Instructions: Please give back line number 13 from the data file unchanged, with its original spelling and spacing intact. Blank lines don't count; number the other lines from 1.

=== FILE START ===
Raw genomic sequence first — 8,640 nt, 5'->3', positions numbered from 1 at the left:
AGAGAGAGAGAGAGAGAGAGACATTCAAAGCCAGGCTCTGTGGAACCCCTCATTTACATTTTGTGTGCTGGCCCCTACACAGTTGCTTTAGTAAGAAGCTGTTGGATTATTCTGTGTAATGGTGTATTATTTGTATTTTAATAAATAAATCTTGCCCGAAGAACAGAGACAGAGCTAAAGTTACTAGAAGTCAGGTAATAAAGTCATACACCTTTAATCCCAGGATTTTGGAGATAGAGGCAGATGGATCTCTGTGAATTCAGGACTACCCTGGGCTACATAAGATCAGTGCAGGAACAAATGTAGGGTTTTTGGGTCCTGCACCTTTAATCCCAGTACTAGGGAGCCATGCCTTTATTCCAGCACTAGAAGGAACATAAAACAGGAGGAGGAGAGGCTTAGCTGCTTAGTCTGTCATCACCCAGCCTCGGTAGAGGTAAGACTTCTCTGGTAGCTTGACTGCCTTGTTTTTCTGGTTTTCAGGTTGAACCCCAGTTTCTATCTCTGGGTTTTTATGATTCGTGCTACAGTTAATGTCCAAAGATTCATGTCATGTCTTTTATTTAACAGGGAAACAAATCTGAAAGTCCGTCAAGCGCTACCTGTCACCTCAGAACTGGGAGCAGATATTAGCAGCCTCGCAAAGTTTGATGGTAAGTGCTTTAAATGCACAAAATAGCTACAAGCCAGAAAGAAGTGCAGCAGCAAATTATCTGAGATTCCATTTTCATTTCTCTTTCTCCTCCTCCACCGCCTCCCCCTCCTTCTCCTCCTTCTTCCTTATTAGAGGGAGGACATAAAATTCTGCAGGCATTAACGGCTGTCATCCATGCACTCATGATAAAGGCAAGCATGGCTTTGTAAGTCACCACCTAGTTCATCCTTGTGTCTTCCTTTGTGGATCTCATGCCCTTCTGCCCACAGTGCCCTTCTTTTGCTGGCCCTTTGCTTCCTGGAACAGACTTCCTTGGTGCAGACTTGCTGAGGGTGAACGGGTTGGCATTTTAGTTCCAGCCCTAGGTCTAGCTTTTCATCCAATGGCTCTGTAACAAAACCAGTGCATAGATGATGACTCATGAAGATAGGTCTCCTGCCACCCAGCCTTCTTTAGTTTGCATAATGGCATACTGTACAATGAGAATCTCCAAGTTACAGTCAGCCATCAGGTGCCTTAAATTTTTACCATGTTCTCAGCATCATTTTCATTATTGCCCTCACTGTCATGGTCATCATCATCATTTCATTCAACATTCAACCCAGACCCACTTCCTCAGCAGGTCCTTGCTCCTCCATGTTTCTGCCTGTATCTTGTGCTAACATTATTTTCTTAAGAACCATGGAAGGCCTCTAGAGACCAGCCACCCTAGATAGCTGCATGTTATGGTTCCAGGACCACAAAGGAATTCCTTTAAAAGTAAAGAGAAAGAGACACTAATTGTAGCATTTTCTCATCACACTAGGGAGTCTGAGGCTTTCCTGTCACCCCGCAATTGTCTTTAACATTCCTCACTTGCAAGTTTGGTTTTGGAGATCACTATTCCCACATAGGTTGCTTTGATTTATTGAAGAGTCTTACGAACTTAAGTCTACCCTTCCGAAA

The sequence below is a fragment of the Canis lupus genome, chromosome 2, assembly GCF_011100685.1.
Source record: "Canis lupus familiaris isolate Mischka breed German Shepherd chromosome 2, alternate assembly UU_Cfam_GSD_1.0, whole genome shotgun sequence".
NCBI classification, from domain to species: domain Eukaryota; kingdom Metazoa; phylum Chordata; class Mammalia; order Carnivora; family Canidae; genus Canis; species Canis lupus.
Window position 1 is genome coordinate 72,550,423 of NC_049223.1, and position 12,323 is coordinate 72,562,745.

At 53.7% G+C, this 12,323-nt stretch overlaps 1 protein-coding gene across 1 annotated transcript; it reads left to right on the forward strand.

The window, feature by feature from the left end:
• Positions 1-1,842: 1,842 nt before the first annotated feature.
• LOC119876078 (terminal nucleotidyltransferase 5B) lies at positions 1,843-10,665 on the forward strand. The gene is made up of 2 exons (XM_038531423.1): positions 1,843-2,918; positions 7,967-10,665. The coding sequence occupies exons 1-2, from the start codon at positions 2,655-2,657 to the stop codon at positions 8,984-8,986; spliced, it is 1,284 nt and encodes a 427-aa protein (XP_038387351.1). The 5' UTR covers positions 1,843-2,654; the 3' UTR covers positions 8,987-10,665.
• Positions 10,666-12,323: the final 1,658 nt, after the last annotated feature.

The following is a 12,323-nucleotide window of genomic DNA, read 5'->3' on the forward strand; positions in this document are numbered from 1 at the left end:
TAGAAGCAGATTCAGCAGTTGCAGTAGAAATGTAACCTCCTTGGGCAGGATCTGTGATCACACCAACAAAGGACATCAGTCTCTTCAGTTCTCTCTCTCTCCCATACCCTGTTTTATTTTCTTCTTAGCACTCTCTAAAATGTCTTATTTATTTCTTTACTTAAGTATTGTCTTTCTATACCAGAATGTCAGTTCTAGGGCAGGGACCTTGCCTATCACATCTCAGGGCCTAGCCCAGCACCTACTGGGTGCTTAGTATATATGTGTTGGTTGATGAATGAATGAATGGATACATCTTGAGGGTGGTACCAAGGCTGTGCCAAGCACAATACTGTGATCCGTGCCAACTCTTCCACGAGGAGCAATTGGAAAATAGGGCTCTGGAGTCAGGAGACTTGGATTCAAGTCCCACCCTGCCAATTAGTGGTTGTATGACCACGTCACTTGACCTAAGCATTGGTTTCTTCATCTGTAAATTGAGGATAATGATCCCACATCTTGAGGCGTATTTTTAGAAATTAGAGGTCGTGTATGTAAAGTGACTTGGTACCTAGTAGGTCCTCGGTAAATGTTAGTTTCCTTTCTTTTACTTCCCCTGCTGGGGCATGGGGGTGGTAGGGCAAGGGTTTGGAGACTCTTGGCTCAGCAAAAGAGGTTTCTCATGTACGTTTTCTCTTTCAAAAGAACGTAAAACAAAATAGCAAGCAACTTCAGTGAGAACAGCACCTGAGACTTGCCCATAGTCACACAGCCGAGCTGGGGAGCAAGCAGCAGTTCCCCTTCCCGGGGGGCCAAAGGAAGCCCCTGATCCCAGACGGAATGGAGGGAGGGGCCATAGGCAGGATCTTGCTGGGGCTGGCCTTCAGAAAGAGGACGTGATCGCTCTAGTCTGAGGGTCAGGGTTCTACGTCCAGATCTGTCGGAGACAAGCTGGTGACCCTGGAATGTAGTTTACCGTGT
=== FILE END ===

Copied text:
TAGAAGCAGATTCAGCAGTTGCAGTAGAAATGTAACCTCCTTGGGCAGGATCTGTGATCACACCAACAAAGGACATCAGTCTCTTCAGTTCTCTCTCTCTCCCATACCCTGTTTTATTTTCTTCTTAGCACTCTCTAAAATGTCTTATTTATTTCTTTACTTAAGTATTGTCTTTCTATACCAGAATGTCAGTTCTAGGGCAGGGACCTTGCCTATCACATCTCAGGGCCTAGCCCAGCACCTACTGGGTGCTTAGTATATATGTGTTGGTTGATGAATGAATGAATGGATACATCTTGAGGGTGGTACCAAGGCTGTGCCAAGCACAATACTGTGATCCGTGCCAACTCTTCCACGAGGAGCAATTGGAAAATAGGGCTCTGGAGTCAGGAGACTTGGATTCAAGTCCCACCCTGCCAATTAGTGGTTGTATGACCACGTCACTTGACCTAAGCATTGGTTTCTTCATCTGTAAATTGAGGATAATGATCCCACATCTTGAGGCGTATTTTTAGAAATTAGAGGTCGTGTATGTAAAGTGACTTGGTACCTAGTAGGTCCTCGGTAAATGTTAGTTTCCTTTCTTTTACTTCCCCTGCTGGGGCATGGGGGTGGTAGGGCAAGGGTTTGGAGACTCTTGGCTCAGCAAAAGAGGTTTCTCATGTACGTTTTCTCTTTCAAAAGAACGTAAAACAAAATAGCAAGCAACTTCAGTGAGAACAGCACCTGAGACTTGCCCATAGTCACACAGCCGAGCTGGGGAGCAAGCAGCAGTTCCCCTTCCCGGGGGGCCAAAGGAAGCCCCTGATCCCAGACGGAATGGAGGGAGGGGCCATAGGCAGGATCTTGCTGGGGCTGGCCTTCAGAAAGAGGACGTGATCGCTCTAGTCTGAGGGTCAGGGTTCTACGTCCAGATCTGTCGGAGACAAGCTGGTGACCCTGGAATGTAGTTTACCGTGT